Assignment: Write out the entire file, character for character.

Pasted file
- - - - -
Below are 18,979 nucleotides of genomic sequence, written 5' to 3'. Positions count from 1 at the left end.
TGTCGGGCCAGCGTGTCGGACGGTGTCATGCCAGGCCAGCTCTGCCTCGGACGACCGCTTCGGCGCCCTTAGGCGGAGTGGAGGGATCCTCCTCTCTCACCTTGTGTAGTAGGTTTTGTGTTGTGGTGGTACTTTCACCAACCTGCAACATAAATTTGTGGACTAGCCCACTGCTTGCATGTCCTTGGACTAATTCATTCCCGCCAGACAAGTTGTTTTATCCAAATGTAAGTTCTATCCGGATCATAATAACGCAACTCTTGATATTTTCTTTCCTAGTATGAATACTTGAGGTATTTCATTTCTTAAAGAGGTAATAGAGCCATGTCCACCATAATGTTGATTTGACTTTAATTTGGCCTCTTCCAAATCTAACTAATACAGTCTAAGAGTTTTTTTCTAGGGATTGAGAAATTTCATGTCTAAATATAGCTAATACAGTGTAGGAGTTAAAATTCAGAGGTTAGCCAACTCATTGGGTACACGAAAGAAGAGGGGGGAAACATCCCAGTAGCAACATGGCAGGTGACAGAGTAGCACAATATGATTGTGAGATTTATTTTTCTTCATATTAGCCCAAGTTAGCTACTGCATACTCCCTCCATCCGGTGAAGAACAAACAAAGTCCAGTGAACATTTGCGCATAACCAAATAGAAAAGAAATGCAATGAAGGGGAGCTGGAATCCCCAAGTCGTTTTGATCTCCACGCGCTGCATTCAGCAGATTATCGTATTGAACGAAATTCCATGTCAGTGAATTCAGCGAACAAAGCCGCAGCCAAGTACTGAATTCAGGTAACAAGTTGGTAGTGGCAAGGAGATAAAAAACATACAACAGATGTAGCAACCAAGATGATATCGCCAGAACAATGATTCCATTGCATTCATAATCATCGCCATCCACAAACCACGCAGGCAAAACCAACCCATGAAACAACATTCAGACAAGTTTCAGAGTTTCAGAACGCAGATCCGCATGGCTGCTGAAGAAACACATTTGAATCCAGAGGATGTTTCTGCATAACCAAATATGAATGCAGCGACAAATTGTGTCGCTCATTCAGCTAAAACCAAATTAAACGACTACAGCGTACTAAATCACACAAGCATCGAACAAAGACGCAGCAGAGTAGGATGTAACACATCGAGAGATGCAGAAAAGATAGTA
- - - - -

Below are 18,979 nucleotides of genomic sequence, written 5' to 3'. Positions count from 1 at the left end.
TGTCGGGCCAGCGTGTCGGACGGTGTCATGCCAGGCCAGCTCTGCCTCGGACGACCGCTTCGGCGCCCTTAGGCGGAGTGGAGGGATCCTCCTCTCTCACCTTGTGTAGTAGGTTTTGTGTTGTGGTGGTACTTTCACCAACCTGCAACATAAATTTGTGGACTAGCCCACTGCTTGCATGTCCTTGGACTAATTCATTCCCGCCAGACAAGTTGTTTTATCCAAATGTAAGTTCTATCCGGATCATAATAACGCAACTCTTGATATTTTCTTTCCTAGTATGAATACTTGAGGTATTTCATTTCTTAAAGAGGTAATAGAGCCATGTCCACCATAATGTTGATTTGACTTTAATTTGGCCTCTTCCAAATCTAACTAATACAGTCTAAGAGTTTTTTTCTAGGGATTGAGAAATTTCATGTCTAAATATAGCTAATACAGTGTAGGAGTTAAAATTCAGAGGTTAGCCAACTCATTGGGTACACGAAAGAAGAGGGGGGAAACATCCCAGTAGCAACATGGCAGGTGACAGAGTAGCACAATATGATTGTGAGATTTATTTTTCTTCATATTAGCCCAAGTTAGCTACTGCATACTCCCTCCATCCGGTGAAGAACAAACAAAGTCCAGTGAACATTTGCGCATAACCAAATAGAAAAGAAATGCAATGAAGGGGAGCTGGAATCCCCAAGTCGTTTTGATCTCCACGCGCTGCATTCAGCAGATTATCGTATTGAACGAAATTCCATGTCAGTGAATTCAGCGAACAAAGCCGCAGCCAAGTACTGAATTCAGGTAACAAGTTGGTAGTGGCAAGGAGATAAAAAACATACAACAGATGTAGCAACCAAGATGATATCGCCAGAACAATGATTCCATTGCATTCATAATCATCGCCATCCACAAACCACGCAGGCAAAACCAACCCATGAAACAACATTCAGACAAGTTTCAGAGTTTCAGAACGCAGATCCGCATGGCTGCTGAAGAAACACATTTGAATCCAGAGGATGTTTCTGCATAACCAAATATGAATGCAGCGACAAATTGTGTCGCTCATTCAGCTAAAACCAAATTAAACGACTACAGCGTACTAAATCACACAAGCATCGAACAAAGACGCAGCAGAGTAGGATGTAACACATCGAGAGATGCAGAAAAGATAGTA